Indiana State University Newsroom

Indiana State business students seek supply chain solutions for Indiana melon producer

December 16, 2014

Melons aren't only good for health but, as a group of Indiana State University business students learned this fall, can also help in applying the concepts of supply chain management in a real world setting.

Instead of textbook-driven projects, Kuntal Bhattacharyya, assistant professor of operations and supply chain management, asked five students in his fundamentals of supply chain management course to outline and structure the supply chain at Melon Acres, a family-owned company that produces cantaloupe, watermelon, sweet corn, cucumbers and asparagus on nearly 1,000 acres in Oaktown.

The students - Adam Dearlove, Becca Muick, Jesse Aff, Sean Pepper and Mansoor Al Hosani - participated in a site visit to Melon Acres and read related research materials pertaining to the produce industry to get a better understanding of the melon market so they could come up with recommendations for improvement. Jen Perry, owner of Think Marketability in Terre Haute, connected Bhattacharyya's class with Melon Acres and Steve Pontius, director of Indiana State's Rural-Urban Entrepreneurship Development Institute.

"It was interesting to take the concepts we learned in the 300 level course and see them at work at Melon Acres," Dearlove said. "This research piqued my interested and I would like to sit with small and large suppliers to see how their operations work and where improvements could be made."

The group recommended that the institute continue analyzing the melon supply chain by comparing Melon Acres with smaller producers to look at the feasibility of small producers investing in sorting equipment towards increasing efficiency and output. Students also suggested comparing the cost the business pays to run 35 buses between the field and sorting area with operating three semis.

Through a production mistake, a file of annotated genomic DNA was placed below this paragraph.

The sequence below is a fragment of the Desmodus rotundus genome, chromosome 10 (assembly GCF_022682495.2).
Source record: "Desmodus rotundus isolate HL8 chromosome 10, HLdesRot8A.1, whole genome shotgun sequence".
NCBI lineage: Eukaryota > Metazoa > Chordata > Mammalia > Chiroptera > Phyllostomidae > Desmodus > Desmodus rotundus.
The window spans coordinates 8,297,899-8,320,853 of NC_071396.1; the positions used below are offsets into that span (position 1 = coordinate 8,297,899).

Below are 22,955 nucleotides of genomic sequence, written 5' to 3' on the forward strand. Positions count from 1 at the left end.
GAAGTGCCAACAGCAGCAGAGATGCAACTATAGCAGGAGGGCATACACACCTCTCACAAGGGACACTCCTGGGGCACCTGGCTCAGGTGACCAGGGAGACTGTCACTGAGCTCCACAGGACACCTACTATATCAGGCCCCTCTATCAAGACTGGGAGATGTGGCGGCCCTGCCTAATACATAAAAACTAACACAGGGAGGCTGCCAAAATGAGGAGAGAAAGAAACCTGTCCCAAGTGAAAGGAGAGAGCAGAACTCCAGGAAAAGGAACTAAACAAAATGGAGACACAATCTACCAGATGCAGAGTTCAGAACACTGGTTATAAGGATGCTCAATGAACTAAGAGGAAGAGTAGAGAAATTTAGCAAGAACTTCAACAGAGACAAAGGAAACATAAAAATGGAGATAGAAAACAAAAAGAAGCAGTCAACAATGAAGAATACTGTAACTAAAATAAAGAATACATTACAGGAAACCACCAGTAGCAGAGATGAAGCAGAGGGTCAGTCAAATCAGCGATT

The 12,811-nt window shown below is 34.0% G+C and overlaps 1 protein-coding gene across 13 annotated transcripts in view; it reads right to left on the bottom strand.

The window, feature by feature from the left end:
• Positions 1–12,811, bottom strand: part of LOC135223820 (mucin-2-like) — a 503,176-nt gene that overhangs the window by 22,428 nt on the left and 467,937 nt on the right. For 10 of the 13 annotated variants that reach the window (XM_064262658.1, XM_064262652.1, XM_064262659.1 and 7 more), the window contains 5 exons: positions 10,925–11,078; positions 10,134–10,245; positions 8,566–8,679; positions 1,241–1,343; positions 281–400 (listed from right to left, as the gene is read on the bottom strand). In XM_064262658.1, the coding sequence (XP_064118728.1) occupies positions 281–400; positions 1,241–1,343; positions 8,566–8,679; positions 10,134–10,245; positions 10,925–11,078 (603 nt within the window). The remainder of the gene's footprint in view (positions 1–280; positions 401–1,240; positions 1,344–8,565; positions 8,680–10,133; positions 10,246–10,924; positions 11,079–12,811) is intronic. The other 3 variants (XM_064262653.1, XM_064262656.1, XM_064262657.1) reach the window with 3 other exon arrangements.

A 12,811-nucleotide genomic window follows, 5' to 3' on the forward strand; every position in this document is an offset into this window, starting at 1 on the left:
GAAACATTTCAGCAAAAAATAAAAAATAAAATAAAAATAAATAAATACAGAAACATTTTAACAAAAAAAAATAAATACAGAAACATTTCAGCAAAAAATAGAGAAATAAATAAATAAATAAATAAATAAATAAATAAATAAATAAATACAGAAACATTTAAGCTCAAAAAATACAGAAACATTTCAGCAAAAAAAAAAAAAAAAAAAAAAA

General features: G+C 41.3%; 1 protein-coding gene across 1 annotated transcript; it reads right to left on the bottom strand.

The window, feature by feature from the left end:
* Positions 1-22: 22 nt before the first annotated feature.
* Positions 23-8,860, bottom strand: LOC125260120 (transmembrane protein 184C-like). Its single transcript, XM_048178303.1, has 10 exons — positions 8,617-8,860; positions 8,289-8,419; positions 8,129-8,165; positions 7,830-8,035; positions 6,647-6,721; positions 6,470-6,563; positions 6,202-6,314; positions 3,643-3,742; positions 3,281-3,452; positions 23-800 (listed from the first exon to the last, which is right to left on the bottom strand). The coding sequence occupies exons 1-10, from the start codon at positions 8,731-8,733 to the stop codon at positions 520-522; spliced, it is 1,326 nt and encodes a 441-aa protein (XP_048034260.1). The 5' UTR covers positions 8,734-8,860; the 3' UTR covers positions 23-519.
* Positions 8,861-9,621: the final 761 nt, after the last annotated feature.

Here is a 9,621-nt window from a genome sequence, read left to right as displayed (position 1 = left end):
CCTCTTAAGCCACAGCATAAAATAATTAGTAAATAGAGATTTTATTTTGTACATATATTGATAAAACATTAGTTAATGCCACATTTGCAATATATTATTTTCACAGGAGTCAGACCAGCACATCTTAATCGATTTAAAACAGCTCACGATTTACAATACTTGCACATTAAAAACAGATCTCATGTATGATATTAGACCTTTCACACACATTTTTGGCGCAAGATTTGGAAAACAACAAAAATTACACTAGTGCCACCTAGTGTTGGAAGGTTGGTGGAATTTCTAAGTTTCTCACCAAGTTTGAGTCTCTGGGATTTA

"This was a project that allowed students to apply what they've learned in class in a real setting and made a difference to the community," Bhattacharyya said. "Indiana State University takes a lot of pride in experiential learning, especially in the Operations and Supply Chain Management (OSCM) curriculum here at the Scott College of Business."

In addition to being a community engagement project, Muick said it opened her eyes to just how involved the agricultural business is.

"I never realized how complex it is to grow food," she said. "Growers have to balance a lot of things - field conditions, disease - and take a lot of precautions to keep their operations running efficiently."

By the end of the presentation, Whitney Horrall, part owner of Melon Acres, said she had a better idea of the business' strengths and weaknesses and was intrigued by the students' ideas for optimizing Melon Acres' bottom line.

"It was interesting to see the business laid in different levels and how everything works together," she said. "I'll show their findings to my dad and I think he'll be interested in seeing the breakdown the students came up with."

Writer: Betsy Simon, media relations assistant director, Office of Communications and Marketing, Indiana State University, 812-237-7972 or

Contact: Dr. Kuntal Bhattacharyya, director of the Center for Supply Management Research and assistant professor of operations and supply chain management,